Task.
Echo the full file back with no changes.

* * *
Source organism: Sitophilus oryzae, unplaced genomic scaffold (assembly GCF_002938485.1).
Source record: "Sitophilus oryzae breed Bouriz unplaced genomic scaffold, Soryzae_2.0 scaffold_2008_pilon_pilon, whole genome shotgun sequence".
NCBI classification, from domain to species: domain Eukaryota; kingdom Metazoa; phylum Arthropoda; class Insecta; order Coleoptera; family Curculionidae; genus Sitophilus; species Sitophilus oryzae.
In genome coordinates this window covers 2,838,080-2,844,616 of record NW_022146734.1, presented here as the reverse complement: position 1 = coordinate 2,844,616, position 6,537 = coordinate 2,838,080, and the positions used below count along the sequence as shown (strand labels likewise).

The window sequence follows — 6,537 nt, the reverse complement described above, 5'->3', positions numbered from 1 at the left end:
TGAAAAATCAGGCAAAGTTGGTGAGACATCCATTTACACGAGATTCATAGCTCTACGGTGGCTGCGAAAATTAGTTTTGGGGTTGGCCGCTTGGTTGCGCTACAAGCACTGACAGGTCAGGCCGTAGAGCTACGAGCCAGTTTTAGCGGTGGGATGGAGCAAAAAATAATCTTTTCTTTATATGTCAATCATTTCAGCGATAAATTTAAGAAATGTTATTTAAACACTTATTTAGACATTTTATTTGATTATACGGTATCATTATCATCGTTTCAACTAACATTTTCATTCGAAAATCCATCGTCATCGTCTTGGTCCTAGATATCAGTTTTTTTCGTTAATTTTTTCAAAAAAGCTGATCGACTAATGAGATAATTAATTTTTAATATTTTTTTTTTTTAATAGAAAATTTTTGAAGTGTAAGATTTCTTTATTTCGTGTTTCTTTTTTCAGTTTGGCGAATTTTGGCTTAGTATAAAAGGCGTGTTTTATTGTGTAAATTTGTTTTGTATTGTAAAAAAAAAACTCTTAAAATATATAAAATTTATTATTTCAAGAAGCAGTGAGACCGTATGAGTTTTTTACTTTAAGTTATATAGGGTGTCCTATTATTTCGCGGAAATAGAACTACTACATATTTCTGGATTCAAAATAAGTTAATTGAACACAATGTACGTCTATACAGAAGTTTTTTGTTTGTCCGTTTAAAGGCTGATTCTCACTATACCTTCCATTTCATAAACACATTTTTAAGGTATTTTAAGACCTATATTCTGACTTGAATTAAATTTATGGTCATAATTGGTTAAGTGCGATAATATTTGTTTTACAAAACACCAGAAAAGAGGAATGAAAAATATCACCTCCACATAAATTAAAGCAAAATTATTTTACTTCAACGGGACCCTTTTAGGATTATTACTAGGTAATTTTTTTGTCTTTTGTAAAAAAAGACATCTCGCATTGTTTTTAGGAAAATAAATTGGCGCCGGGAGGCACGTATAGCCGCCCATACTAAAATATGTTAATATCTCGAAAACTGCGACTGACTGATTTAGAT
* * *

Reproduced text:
Source organism: Sitophilus oryzae, unplaced genomic scaffold (assembly GCF_002938485.1).
Source record: "Sitophilus oryzae breed Bouriz unplaced genomic scaffold, Soryzae_2.0 scaffold_2008_pilon_pilon, whole genome shotgun sequence".
NCBI classification, from domain to species: domain Eukaryota; kingdom Metazoa; phylum Arthropoda; class Insecta; order Coleoptera; family Curculionidae; genus Sitophilus; species Sitophilus oryzae.
In genome coordinates this window covers 2,838,080-2,844,616 of record NW_022146734.1, presented here as the reverse complement: position 1 = coordinate 2,844,616, position 6,537 = coordinate 2,838,080, and the positions used below count along the sequence as shown (strand labels likewise).

The window sequence follows — 6,537 nt, the reverse complement described above, 5'->3', positions numbered from 1 at the left end:
TGAAAAATCAGGCAAAGTTGGTGAGACATCCATTTACACGAGATTCATAGCTCTACGGTGGCTGCGAAAATTAGTTTTGGGGTTGGCCGCTTGGTTGCGCTACAAGCACTGACAGGTCAGGCCGTAGAGCTACGAGCCAGTTTTAGCGGTGGGATGGAGCAAAAAATAATCTTTTCTTTATATGTCAATCATTTCAGCGATAAATTTAAGAAATGTTATTTAAACACTTATTTAGACATTTTATTTGATTATACGGTATCATTATCATCGTTTCAACTAACATTTTCATTCGAAAATCCATCGTCATCGTCTTGGTCCTAGATATCAGTTTTTTTCGTTAATTTTTTCAAAAAAGCTGATCGACTAATGAGATAATTAATTTTTAATATTTTTTTTTTTTAATAGAAAATTTTTGAAGTGTAAGATTTCTTTATTTCGTGTTTCTTTTTTCAGTTTGGCGAATTTTGGCTTAGTATAAAAGGCGTGTTTTATTGTGTAAATTTGTTTTGTATTGTAAAAAAAAAACTCTTAAAATATATAAAATTTATTATTTCAAGAAGCAGTGAGACCGTATGAGTTTTTTACTTTAAGTTATATAGGGTGTCCTATTATTTCGCGGAAATAGAACTACTACATATTTCTGGATTCAAAATAAGTTAATTGAACACAATGTACGTCTATACAGAAGTTTTTTGTTTGTCCGTTTAAAGGCTGATTCTCACTATACCTTCCATTTCATAAACACATTTTTAAGGTATTTTAAGACCTATATTCTGACTTGAATTAAATTTATGGTCATAATTGGTTAAGTGCGATAATATTTGTTTTACAAAACACCAGAAAAGAGGAATGAAAAATATCACCTCCACATAAATTAAAGCAAAATTATTTTACTTCAACGGGACCCTTTTAGGATTATTACTAGGTAATTTTTTTGTCTTTTGTAAAAAAAGACATCTCGCATTGTTTTTAGGAAAATAAATTGGCGCCGGGAGGCACGTATAGCCGCCCATACTAAAATATGTTAATATCTCGAAAACTGCGACTGACTGATTTAGAT